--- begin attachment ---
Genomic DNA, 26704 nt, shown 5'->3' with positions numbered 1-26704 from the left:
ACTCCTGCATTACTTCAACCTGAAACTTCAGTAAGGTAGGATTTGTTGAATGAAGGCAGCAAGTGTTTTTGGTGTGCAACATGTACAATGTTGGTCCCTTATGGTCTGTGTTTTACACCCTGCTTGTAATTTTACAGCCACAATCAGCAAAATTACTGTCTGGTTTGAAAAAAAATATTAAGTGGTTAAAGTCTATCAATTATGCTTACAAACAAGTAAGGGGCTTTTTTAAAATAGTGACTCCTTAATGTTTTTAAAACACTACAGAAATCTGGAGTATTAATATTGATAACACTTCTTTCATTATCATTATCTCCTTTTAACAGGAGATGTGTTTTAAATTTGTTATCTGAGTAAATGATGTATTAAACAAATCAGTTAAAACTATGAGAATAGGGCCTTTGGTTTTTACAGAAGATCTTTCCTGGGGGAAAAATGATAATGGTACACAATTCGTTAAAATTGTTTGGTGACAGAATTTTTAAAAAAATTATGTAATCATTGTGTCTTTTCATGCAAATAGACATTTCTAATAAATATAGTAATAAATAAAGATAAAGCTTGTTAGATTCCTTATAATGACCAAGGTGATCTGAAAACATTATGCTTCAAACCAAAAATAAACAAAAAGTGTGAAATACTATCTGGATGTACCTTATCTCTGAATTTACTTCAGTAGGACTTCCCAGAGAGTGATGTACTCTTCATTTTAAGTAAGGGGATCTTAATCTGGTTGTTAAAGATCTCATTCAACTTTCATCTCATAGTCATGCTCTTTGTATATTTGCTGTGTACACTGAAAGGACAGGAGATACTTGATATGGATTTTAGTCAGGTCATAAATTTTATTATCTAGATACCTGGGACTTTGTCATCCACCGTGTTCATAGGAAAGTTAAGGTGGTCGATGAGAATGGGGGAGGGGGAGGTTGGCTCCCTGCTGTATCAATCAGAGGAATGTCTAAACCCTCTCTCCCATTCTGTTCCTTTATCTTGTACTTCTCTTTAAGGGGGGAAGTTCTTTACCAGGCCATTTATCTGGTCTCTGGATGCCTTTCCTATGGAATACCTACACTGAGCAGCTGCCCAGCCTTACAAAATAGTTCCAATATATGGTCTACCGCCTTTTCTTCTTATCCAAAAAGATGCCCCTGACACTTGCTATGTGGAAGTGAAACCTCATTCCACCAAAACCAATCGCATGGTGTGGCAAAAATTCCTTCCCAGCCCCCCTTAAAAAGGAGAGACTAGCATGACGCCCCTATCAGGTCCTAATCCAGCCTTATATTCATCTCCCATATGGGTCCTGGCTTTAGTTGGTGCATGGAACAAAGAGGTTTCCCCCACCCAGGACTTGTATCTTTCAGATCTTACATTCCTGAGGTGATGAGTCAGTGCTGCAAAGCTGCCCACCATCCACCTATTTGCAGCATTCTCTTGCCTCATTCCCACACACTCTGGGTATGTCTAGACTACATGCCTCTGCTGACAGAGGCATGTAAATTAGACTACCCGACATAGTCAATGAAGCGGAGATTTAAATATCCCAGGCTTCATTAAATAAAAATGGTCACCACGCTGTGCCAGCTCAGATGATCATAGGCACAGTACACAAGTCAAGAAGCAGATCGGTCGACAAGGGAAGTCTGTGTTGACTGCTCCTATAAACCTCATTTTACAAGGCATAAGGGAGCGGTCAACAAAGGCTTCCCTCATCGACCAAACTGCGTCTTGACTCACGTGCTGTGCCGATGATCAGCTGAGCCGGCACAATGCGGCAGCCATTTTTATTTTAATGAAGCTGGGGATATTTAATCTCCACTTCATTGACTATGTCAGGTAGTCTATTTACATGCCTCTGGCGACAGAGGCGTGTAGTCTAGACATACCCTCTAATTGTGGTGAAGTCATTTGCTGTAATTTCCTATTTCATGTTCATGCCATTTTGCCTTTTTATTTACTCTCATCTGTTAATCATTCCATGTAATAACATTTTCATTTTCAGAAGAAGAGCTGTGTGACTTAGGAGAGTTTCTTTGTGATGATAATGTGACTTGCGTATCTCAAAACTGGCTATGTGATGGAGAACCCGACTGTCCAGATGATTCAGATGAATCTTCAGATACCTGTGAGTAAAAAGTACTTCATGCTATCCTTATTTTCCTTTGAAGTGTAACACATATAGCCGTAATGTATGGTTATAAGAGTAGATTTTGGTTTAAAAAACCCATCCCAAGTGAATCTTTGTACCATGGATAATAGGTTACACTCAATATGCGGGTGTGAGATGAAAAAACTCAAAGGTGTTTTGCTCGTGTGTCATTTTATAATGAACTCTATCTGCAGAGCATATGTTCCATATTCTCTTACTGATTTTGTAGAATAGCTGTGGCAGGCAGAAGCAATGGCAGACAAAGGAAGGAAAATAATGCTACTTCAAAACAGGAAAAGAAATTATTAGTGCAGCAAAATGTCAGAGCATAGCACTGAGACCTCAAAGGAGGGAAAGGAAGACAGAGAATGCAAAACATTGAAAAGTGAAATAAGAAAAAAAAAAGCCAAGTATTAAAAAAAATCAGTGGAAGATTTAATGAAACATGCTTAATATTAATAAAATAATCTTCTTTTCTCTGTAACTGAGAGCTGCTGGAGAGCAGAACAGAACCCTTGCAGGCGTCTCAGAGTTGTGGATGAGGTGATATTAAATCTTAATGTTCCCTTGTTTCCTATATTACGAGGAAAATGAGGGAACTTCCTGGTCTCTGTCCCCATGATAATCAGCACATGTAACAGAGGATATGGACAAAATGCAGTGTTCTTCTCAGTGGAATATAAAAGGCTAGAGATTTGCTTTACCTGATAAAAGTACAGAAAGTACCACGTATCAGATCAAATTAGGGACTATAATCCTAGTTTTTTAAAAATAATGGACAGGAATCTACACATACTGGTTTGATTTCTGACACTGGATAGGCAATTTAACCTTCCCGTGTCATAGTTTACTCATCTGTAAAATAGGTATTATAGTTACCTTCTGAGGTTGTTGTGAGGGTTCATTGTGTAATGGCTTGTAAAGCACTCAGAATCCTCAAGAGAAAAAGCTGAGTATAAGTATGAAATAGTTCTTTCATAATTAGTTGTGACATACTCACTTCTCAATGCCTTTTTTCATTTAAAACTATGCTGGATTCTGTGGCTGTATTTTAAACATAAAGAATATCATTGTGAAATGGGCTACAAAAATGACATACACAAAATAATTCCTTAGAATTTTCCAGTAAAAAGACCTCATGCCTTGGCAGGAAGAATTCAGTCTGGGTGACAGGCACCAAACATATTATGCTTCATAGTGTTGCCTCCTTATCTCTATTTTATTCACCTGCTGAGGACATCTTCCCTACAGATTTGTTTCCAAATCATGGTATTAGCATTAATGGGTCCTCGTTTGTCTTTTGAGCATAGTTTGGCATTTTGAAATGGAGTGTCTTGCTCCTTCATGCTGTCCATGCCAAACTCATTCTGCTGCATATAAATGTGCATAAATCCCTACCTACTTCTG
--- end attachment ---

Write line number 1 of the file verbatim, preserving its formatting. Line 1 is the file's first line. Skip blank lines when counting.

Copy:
Genomic DNA, 26704 nt, shown 5'->3' with positions numbered 1-26704 from the left: